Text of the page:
WEST ENGLEWOOD — Less than two months after becoming executive director of a struggling shelter for women and children, Rosiland Sculfield is planning a major fundraiser with a goal of raising $50,000.
The event will mirror the Jerry Lewis Telethon and will run from 5-8 p.m. Dec. 19 at Kennedy-King College's Fine Arts and Theater Building, 6401 S. Halsted St. A $10 donation at the door is requested and proceeds will go toward operating expenses for Clara's House and Clara's Place at 1650 W. 63rd St., two shelters operated by the West Englewood United Organization.
"Everyone can expect refreshments and plenty of entertainment," Rosiland Sculfield said. "There will be local comedians, including my funny husband, Tony, and singers performing continuously. We are working on having celebrity guests, too."
Much like the long-running Lewis telethon, which benefits children with Muscular Dystrophy, Sculfield said she is trying to get the event televised live.
"It will be streamed live on our website but I am also trying to get it carried on TV and radio," she said.
Clara Kirk, 72, founder of the West Englewood United Organization, said she hopes the event will raise enough money to keep the shelters open.
"If I had to close, these women and children would have nowhere to go," Kirk said. "It is getting cold outside and I can't have them walking around looking for a place to stay warm."
Twice this year Kirk faced hard times that threatened to close the shelters.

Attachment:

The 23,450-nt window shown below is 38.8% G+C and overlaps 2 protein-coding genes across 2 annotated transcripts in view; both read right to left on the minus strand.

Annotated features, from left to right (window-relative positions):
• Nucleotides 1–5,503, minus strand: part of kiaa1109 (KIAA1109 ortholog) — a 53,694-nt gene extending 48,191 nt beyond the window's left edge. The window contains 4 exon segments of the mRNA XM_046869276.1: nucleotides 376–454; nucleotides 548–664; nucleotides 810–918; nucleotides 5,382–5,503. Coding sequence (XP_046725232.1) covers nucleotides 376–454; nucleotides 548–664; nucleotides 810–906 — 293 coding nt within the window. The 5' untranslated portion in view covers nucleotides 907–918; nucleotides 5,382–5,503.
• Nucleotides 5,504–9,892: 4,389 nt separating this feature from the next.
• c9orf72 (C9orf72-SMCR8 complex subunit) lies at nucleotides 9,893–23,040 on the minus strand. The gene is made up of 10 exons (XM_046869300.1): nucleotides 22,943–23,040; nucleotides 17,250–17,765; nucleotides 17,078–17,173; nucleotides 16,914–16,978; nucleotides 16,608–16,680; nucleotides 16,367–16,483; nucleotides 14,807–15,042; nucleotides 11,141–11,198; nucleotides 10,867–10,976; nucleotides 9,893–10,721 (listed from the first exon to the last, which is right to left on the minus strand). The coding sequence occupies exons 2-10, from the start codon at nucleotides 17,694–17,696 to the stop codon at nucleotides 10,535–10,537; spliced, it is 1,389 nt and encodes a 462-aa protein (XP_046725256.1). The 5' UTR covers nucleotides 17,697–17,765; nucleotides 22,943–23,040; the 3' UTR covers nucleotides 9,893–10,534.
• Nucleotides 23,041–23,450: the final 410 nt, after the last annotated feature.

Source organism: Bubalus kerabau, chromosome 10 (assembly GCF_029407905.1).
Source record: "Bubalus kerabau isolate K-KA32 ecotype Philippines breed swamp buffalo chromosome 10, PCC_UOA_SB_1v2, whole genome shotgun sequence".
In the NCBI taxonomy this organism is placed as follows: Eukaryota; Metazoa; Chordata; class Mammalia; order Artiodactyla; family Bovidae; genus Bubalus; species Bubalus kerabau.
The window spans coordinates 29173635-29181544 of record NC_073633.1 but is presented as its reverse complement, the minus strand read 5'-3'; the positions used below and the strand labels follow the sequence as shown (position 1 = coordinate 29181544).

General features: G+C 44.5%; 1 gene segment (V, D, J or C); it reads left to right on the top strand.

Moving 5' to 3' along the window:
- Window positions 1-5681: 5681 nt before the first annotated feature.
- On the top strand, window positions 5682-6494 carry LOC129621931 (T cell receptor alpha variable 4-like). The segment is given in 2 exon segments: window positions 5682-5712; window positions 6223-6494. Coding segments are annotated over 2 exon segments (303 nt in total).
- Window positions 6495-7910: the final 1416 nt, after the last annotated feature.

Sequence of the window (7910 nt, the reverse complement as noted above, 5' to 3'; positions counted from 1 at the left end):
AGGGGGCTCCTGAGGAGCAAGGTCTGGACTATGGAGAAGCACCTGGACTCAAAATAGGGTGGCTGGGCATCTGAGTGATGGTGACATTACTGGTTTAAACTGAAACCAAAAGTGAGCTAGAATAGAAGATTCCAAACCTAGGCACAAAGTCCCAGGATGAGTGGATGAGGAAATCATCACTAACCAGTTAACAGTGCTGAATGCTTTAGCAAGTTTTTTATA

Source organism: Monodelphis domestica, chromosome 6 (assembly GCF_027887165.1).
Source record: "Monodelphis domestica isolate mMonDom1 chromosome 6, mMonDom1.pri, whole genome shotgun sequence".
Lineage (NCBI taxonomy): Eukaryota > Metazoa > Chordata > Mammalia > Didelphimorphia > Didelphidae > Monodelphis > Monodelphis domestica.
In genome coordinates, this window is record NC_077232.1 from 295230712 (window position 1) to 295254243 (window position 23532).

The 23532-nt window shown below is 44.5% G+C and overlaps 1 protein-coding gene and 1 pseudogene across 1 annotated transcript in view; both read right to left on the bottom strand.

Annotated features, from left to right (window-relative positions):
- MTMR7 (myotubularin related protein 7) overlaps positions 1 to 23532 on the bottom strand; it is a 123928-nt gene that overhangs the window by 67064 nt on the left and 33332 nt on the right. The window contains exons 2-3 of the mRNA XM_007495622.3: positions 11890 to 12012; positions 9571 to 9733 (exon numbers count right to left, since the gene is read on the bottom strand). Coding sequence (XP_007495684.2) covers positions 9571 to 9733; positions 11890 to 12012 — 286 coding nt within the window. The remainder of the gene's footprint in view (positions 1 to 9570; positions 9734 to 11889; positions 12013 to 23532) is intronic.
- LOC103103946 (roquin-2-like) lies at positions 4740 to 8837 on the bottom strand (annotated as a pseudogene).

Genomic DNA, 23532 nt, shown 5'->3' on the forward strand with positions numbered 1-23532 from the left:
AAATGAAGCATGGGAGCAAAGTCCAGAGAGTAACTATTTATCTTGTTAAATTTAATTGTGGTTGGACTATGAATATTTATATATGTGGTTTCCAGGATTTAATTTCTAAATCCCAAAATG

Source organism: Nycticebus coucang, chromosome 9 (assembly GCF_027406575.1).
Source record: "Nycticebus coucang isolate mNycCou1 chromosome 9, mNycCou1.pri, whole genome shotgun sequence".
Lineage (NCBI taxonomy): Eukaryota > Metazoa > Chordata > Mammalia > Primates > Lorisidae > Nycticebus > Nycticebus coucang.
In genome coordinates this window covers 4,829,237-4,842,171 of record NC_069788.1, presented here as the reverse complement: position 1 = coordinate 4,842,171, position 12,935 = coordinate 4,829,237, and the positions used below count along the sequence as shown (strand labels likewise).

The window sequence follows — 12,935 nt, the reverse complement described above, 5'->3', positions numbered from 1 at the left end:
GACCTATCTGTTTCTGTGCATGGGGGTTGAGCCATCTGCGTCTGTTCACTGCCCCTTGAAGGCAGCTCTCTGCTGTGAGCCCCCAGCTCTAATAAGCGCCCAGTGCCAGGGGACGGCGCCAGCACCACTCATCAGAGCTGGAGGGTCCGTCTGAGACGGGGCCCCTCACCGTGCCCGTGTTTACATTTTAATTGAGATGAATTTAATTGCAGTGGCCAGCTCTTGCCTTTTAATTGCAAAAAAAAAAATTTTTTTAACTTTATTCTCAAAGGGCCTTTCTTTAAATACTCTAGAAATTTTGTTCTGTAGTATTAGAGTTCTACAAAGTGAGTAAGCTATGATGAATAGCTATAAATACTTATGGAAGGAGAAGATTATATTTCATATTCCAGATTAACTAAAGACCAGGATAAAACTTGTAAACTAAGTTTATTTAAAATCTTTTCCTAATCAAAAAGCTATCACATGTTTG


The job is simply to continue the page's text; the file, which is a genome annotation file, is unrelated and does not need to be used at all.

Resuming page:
In March, Kirk was at odds with the city of Chicago over $41,969 in building code fines. The city settled with Kirk in August for $1,000. And most recently in October, Peoples Gas disconnected heat at Clara’s Place due to a past due bill of $21,026.74.
According to Kirk, it takes about $275,000 a year to run Clara’s House, which is fully occupied, and $375,000 for Clara’s Place, which has 37 occupants, even though it can accommodate 59 people. Kirk said she did not have enough money to feed 59 people, which is why Clara’s Place is not full.
"Yeah, I know $50,000 is a drop in the bucket but that's better than the bucket being empty," said Rosiland Sculfield, who works as a volunteer for the organization. "Up until now there was no one on staff to apply for grants, which is usually the job of the executive director. Now that I am here I plan on taking a grant-writing class to help me apply for grants."